Serious Blood Clots

IMPLANON may increase your chance of serious blood clots, especially if you have other risk factors such as smoking. It is possible to die from a problem caused by a blood clot, such as a heart attack or a stroke.

Some examples of serious blood clots are blood clots in the:

  • Legs (deep vein thrombosis)
  • Lung (pulmonary embolism)
  • Brain (stroke)
  • Heart (heart attack)
  • Eyes (total or partial blindness)

The risk of serious blood clots is increased in women who smoke. If you smoke and want to use IMPLANON, you should quit. Your healthcare provider may be able to help.

Tell your healthcare provider at least 4 weeks before if you are going to have surgery or will need to be on bed rest. You have an increased chance of getting blood clots during surgery or bed rest.

Other Risks

A few women who use birth control that contains hormones may get:

  • High blood pressure
  • Gallbladder problems
  • Rare cancerous or noncancerous liver tumors

Broken or Bent Implant

If you feel that the implant may have broken or bent while in your arm, contact your healthcare provider.

When Should I Call My Healthcare Provider

Call Your Healthcare Provider Right Away if You Have

  • Pain in your lower leg that does not go away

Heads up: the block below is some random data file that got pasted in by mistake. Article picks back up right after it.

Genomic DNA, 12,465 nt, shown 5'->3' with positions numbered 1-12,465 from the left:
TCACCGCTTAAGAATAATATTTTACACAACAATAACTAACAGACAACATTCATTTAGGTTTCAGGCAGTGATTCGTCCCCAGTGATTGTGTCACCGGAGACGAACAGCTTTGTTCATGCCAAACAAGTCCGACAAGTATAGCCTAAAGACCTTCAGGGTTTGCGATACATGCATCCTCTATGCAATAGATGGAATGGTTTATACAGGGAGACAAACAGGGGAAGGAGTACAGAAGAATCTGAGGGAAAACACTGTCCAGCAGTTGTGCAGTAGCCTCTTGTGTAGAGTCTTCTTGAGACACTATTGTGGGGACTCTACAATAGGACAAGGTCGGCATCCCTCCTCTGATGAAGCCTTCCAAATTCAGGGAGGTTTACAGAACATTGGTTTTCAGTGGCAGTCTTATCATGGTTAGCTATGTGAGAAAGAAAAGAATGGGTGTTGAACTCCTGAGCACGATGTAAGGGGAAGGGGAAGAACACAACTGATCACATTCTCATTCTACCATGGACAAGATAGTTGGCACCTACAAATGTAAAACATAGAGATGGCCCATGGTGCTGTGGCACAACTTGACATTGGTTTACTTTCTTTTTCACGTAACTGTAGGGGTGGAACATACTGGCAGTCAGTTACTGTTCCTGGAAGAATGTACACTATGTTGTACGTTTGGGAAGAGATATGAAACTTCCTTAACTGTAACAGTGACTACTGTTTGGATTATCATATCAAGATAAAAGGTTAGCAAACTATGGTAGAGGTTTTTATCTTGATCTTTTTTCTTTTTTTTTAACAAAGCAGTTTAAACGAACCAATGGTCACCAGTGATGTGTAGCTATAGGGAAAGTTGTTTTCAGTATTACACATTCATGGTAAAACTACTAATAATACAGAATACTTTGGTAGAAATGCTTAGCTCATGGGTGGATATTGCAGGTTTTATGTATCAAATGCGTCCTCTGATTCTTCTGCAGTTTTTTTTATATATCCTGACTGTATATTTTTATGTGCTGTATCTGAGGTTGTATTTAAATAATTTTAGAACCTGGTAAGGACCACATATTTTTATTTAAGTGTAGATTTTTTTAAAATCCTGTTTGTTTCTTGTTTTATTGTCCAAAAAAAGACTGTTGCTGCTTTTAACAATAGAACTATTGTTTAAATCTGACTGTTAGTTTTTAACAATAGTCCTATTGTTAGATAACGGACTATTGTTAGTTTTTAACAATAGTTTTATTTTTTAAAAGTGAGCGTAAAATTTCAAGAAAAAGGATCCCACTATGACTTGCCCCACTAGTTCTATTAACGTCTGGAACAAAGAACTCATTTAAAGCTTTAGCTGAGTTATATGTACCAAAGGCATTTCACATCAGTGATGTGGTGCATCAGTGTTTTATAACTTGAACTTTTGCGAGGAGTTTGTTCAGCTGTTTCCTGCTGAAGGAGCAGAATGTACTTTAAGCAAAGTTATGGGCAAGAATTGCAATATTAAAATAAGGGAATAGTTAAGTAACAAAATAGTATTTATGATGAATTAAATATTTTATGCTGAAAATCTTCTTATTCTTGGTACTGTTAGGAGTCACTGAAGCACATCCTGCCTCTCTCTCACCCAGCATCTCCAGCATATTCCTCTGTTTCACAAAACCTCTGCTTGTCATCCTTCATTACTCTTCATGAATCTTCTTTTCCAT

• Severe chest pain or heaviness in the chest
  • Sudden shortness of breath, sharp chest pain, or coughing blood
  • Symptoms of a severe allergic reaction, such as swollen face, tongue or throat; trouble breathing or swallowing
  • Sudden severe headache unlike your usual headaches
  • Weakness or numbness in your arm, leg, or trouble speaking
  • Sudden partial or complete blindness
  • Yellowing of your skin or whites of your eyes, especially with fever, tiredness, loss of appetite, dark colored urine, or light colored bowel movements
  • Severe pain, swelling, or tenderness in the lower stomach (abdomen)
  • Lump in your breast
  • Problems sleeping, lack of energy, tiredness, or you feel very sad
  • Heavy menstrual bleeding

What if I Become Pregnant While Using Implanon

You should see your healthcare provider right away if you think that you may be pregnant. It is important to remove the implant and make sure that the pregnancy is not ectopic (occurring outside the womb). Based on experience with other hormonal contraceptives, IMPLANON is not likely to cause birth defects.

Can I Use Implanon when I am Breastfeeding

If you are breastfeeding your child, you may use IMPLANON if 4 weeks have passed since you had your baby. A small amount of the hormone contained in IMPLANON passes into your breast milk. The health of breast-fed children whose mothers were using the implant has been studied up to 3 years of age in a small number of children. No effects on the growth and development of the children were seen. If you are breastfeeding and want to use IMPLANON, talk with your healthcare provider for more information.

Additional Information

This Patient Information leaflet contains important information about IMPLANON. If you would like more information, talk with your healthcare provider. You can ask your healthcare provider for information about IMPLANON that is written for healthcare professionals. You may also call 1-877-IMPLANON (1-877-467-5266) or visit www.IMPLANON-USA.com